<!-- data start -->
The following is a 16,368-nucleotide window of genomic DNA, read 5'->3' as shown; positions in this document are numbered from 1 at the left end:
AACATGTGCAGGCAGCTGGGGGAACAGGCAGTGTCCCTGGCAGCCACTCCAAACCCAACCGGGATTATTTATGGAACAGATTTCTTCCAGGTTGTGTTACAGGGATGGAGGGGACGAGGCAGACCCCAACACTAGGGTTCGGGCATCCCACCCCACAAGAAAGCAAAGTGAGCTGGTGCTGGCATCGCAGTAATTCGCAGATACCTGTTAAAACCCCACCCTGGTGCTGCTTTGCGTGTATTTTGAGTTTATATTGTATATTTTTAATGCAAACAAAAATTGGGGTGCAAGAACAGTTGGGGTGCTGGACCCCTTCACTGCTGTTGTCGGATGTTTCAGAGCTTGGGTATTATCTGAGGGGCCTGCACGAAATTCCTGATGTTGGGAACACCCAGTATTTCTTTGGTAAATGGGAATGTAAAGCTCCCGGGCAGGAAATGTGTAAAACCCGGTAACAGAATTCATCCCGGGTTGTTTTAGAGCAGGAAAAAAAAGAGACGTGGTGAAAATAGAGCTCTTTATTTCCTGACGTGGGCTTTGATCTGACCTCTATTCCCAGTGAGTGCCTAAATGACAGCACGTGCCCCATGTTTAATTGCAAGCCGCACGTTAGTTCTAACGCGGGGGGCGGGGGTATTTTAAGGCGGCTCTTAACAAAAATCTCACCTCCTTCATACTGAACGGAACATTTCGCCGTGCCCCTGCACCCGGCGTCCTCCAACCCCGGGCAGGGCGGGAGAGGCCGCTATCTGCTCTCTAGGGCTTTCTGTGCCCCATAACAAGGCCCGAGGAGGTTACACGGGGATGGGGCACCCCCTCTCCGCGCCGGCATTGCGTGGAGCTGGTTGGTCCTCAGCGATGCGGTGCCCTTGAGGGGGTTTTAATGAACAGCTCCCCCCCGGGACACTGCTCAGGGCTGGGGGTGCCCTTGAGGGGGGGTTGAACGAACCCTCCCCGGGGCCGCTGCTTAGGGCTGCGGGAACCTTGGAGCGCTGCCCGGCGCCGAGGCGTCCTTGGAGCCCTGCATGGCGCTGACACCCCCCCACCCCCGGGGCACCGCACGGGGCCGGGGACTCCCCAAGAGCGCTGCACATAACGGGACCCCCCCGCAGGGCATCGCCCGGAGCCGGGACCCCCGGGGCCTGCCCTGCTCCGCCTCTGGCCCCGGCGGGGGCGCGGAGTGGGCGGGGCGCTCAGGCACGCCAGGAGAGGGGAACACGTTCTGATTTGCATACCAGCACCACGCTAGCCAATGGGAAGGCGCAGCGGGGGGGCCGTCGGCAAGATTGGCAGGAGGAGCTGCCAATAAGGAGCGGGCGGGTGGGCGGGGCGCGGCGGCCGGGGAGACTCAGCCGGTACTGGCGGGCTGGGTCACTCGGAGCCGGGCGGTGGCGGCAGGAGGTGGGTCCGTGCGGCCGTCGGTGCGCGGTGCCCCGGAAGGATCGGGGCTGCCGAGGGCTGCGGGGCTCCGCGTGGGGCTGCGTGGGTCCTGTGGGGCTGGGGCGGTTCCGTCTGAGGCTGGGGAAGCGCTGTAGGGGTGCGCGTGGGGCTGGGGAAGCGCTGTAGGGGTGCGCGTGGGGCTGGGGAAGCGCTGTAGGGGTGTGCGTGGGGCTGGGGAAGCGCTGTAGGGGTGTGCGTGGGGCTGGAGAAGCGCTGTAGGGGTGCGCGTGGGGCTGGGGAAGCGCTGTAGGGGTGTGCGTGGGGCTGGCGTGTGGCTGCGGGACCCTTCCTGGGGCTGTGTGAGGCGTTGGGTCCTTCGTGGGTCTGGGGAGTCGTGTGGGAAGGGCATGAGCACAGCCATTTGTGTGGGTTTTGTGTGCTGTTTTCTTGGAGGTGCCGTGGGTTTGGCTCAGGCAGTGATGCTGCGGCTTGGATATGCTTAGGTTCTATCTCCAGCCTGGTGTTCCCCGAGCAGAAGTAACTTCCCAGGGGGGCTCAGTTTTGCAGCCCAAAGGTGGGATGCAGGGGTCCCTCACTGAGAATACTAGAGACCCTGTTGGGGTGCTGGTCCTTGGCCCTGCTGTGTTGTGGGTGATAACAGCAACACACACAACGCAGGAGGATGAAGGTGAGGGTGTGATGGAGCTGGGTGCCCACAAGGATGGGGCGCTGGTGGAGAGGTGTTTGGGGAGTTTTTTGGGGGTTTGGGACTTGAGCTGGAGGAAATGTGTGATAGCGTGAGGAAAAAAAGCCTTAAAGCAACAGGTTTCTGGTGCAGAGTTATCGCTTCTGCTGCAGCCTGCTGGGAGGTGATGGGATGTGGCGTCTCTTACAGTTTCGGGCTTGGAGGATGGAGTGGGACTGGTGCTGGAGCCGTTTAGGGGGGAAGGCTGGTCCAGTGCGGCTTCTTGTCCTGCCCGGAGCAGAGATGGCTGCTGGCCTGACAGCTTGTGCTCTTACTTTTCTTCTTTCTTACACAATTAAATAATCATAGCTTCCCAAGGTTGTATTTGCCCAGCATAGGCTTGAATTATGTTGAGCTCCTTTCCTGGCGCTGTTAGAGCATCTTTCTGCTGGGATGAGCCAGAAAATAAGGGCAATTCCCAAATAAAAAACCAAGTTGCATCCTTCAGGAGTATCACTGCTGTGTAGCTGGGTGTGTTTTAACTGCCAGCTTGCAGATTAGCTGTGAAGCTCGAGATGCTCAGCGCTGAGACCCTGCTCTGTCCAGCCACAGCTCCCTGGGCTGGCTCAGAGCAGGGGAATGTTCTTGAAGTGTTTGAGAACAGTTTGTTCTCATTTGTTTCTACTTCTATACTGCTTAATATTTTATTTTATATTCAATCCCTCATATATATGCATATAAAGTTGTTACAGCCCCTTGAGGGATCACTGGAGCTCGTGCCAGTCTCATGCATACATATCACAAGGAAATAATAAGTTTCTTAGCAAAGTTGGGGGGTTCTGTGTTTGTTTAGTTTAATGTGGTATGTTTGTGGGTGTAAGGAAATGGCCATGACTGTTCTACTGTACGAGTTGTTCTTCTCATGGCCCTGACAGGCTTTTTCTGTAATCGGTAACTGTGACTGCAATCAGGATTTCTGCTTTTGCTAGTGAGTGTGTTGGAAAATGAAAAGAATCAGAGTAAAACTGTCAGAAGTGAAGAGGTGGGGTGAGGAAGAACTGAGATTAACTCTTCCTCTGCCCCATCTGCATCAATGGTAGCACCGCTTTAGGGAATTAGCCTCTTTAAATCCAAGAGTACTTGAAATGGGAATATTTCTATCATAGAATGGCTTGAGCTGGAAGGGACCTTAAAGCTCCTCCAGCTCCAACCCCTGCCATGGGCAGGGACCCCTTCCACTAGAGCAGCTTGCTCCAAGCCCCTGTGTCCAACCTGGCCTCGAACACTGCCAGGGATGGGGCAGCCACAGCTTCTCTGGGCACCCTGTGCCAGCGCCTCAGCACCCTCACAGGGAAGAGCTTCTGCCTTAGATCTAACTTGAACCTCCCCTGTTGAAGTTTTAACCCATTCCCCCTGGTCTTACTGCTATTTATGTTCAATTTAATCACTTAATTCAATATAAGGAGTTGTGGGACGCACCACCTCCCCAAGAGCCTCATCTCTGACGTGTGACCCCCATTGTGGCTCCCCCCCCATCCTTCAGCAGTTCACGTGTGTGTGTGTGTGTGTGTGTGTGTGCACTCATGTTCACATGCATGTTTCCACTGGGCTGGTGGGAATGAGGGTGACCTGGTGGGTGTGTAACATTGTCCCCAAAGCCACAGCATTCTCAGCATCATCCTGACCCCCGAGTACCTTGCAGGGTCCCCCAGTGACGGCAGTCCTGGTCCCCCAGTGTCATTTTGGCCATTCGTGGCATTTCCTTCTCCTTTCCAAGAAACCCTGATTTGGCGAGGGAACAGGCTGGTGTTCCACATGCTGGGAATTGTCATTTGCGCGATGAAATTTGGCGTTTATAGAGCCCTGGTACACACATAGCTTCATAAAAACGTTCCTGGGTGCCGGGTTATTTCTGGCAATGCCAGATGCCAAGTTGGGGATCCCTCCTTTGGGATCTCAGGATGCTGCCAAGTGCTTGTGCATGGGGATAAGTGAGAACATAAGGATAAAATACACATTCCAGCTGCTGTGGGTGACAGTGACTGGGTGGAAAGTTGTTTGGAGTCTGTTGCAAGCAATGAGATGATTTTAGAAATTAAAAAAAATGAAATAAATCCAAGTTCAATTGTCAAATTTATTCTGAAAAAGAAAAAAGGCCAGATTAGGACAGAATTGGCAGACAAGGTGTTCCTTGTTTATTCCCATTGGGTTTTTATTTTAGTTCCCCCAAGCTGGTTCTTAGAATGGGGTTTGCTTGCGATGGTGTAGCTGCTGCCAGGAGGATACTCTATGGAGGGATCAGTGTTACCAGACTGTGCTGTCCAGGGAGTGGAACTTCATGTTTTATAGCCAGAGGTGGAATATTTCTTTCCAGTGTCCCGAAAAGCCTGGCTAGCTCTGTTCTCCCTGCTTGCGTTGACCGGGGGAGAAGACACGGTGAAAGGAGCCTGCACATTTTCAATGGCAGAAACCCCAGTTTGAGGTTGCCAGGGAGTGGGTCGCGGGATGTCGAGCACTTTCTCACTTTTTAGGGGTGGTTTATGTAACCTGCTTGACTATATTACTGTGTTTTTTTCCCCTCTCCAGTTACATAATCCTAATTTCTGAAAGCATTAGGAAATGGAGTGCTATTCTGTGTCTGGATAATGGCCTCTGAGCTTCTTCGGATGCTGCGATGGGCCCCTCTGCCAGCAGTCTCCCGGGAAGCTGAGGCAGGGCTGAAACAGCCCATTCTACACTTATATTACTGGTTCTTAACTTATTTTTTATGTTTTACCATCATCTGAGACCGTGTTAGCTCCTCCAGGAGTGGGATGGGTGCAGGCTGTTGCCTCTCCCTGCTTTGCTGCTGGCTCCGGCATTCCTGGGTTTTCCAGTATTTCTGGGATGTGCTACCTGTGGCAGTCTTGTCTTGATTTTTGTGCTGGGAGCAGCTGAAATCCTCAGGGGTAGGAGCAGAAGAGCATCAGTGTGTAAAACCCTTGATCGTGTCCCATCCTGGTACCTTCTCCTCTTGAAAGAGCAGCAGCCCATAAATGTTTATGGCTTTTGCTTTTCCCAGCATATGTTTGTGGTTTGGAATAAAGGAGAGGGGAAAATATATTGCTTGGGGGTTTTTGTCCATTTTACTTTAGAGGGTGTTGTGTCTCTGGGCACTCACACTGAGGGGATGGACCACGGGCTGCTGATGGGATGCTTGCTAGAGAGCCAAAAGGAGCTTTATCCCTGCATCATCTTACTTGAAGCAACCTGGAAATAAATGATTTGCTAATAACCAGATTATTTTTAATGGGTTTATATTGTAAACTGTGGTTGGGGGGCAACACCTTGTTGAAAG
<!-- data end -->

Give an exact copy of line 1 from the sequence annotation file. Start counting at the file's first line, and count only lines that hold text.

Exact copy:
The following is a 16,368-nucleotide window of genomic DNA, read 5'->3' as shown; positions in this document are numbered from 1 at the left end: